Could Wal-Mart Slow Down The Video Download Market?

from the perhaps-maybe dept

A few years ago, we had a post saying that it wasn’t the record labels that had slowed the move to authorized digital downloads of music, but the music retailers, like Tower Records, who were fighting to keep authorized music offline. It was only as those retailers started declaring bankruptcy, that the labels starting focusing on authorized music download sites. Well, as we move to downloadable movies, will the retailers get in the way again? Rajesh writes in to point to an interesting paragraph mixed in with an otherwise uninteresting Reuters article on various attempts at building a movie download site: Wal-Mart has made it clear to the studios that they don’t like the idea of movie downloads. Of course, Wal-Mart is a huge retailer when it comes to DVDs, and the studios probably don’t want to piss off Wal-Mart. So, will that mean that they’ll hold off from embracing movie downloads? That might be difficult. They’ve already seen what happened when the recording industry resisted too long, and it seems unlikely that they’d be willing to hold back completely — even if it upsets Wal-Mart in the short term.

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Comments on “Could Wal-Mart Slow Down The Video Download Market?”

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dorpus says:

Karaoke Croaks

In related news, the popularity of karaoke is down 40% from its peak in 1997, due to the proliferation of downloadable music. Karaoke companies are trying to keep up with the times by offering downloadable karaoke tracks to people’s cell phones, so people can start singing as their cell phones go off.

Sohrab says:

hhmm. that is an interesting idea. I think at some people, Wal-Mart wont be effected as much as other stores like Best Buy because usually, the Wal-Mart consumers in stereotype are not the most tech savy while Best Buy customers generally are more. Having said that, Wal-Mart im sure sells alot more DVD’s then Best Buy and they dont im sure want to see any form of dent in that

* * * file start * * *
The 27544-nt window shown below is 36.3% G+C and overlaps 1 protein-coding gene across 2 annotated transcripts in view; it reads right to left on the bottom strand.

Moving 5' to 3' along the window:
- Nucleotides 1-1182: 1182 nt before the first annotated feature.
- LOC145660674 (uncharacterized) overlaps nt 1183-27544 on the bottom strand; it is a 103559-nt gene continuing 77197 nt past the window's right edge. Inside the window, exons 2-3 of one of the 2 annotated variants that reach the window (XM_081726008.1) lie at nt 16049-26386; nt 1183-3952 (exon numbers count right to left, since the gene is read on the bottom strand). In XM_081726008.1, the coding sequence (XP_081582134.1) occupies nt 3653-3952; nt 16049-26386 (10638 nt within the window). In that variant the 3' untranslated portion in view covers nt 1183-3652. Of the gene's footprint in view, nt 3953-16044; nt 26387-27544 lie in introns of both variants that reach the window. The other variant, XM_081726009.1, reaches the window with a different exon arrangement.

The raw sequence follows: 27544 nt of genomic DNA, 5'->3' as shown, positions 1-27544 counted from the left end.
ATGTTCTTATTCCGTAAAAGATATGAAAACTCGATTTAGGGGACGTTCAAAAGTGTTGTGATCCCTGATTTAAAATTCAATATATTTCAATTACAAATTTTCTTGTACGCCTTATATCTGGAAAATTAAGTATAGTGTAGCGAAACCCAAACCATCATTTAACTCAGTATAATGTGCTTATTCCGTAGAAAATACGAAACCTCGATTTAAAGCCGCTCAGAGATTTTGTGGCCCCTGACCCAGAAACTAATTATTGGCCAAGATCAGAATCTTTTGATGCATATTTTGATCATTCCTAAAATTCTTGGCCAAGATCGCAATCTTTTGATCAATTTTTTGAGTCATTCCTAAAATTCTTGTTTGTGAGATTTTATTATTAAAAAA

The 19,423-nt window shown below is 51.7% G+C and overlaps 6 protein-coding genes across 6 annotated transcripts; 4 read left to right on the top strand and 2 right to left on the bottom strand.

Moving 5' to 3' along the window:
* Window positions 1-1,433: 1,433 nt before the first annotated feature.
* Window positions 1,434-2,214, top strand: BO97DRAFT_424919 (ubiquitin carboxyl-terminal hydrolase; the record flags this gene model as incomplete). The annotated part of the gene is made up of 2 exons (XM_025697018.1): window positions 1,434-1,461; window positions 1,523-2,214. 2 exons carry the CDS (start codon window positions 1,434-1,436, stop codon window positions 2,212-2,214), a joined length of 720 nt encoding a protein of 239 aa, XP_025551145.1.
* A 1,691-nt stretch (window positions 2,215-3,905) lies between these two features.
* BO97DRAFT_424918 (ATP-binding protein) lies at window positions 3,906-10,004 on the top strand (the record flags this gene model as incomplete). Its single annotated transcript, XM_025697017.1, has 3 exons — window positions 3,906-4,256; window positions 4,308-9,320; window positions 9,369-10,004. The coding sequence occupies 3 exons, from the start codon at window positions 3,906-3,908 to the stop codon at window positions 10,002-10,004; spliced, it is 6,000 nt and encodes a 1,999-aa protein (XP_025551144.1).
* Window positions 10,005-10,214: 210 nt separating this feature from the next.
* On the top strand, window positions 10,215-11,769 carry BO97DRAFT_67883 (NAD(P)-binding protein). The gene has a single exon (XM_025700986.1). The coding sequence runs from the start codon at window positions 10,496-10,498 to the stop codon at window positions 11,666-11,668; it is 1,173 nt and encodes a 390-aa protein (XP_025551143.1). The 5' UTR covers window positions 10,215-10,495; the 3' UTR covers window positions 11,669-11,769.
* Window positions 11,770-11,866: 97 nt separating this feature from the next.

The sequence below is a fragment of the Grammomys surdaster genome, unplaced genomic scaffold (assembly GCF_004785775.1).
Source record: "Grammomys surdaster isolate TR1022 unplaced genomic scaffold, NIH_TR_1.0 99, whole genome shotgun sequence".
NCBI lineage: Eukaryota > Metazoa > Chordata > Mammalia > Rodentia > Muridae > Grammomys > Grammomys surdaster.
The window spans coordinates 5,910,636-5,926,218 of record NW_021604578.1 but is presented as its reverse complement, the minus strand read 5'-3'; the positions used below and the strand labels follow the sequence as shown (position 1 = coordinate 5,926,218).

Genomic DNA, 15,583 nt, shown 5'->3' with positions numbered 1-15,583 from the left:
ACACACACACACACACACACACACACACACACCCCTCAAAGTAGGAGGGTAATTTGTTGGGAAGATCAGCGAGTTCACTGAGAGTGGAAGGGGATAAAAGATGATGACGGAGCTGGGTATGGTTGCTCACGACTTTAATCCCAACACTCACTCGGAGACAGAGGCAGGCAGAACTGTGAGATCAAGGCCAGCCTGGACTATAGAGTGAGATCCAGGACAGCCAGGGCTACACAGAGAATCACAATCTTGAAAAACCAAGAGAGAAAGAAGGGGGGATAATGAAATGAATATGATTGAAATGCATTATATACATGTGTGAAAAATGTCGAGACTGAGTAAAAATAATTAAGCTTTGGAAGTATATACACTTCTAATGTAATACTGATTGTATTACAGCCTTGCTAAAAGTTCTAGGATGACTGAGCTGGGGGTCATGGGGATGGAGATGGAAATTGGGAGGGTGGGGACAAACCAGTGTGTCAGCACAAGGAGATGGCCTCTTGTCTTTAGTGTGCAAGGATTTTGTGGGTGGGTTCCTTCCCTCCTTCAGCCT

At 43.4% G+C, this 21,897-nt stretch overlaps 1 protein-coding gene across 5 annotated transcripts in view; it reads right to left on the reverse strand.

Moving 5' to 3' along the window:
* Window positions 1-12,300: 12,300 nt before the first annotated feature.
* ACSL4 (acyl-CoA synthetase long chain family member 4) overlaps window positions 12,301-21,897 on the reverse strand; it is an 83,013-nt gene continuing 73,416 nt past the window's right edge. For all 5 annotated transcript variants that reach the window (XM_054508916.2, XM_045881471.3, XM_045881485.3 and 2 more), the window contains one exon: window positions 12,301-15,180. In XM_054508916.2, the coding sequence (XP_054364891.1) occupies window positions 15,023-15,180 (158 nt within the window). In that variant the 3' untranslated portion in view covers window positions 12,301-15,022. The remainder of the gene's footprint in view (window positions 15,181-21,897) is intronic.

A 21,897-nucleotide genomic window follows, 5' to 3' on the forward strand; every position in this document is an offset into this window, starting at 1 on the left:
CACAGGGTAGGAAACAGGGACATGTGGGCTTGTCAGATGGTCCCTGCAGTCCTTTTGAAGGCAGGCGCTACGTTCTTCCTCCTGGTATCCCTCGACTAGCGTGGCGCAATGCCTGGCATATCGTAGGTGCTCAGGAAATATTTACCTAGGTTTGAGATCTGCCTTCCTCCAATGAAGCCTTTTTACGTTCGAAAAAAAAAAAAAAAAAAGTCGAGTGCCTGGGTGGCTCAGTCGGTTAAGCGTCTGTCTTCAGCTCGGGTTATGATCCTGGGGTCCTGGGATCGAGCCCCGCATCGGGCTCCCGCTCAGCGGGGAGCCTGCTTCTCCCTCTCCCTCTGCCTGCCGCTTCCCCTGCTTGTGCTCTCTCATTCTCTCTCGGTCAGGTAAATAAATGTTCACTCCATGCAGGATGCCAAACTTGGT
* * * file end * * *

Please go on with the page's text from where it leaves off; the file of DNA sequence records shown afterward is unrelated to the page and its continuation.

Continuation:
My 2 Cents says:

I wonder

I wonder Why the Internet hasn’t affected the porn industry like the others that are crying foul???Maybe because it has embraced it and uses it to provide what people want and are looking for. Not that I support porn…but to prove my point you can get anything on the Net but still porn business is making money

The movie and music industry needs to realize they are putting out crap. Most movies now are really straight to DVD or cable quality. Most CDs have maybe 3 or 4 songs on it that are worth a crap. People don’t want to spend their hard earned money of junk.

Scott says:

Re: I wonder

I’ve been in the porn industry for 7 years.. the plummeting price of bandwidth and storage plus the proliferation of broadband has actually had quite an effect on the porn industry, and it is a challenge to make sure you can keep making money even when people are trading illegal copies of your content just as much as they are with mainstream movies and mp3’s

The difference though is that porn is a lot cheaper to produce.. Porn movies don’t have hollywood multimillion dollar budgets, and porn stars don’t get the kind of advertising campaigns that rock stars get. Because of this, it is a lot easier to adapt to new technologies and take risks because there is less to risk.

Daryl says:

Re: Video and Music and Pornography Oh My

Pornographers embrace EVERY new technological advance in bringing their content to buyers. While consumer a would prefer to buy porn on DVD, consumer b just wants to rent on HVS. Consumer c wants to have access to a wide variety of porn and gets his (or hers) from the Internet. Consumer d can buy porn for their video gaming system and consumer e will be able to choose between Blu-Ray and HD DVD because pornographers have announced they will produce in both formats. Makers of music and traditional films should follow suit.


Because different consumers of their products want to experience the product in different ways. For example, I do not want to buy music CDs because I like a broad variety of music and so I use iTunes. My wife really only listens to music in her car and has dozens of CDs to choose from. But more to the point, I will still buy Disney DVDs for the car for road trips for my kids but will likely download or Tivo the movies I want to watch.

The problem we run into here is these industries (porn excluded) want to earn the money from every consumer for every time that consumer experiences the material (like going to the movies and seeing the same movie again and again). The thought that a user might buy the movie in one format and not have to pay for the same movie in a different format is unacceptable to them.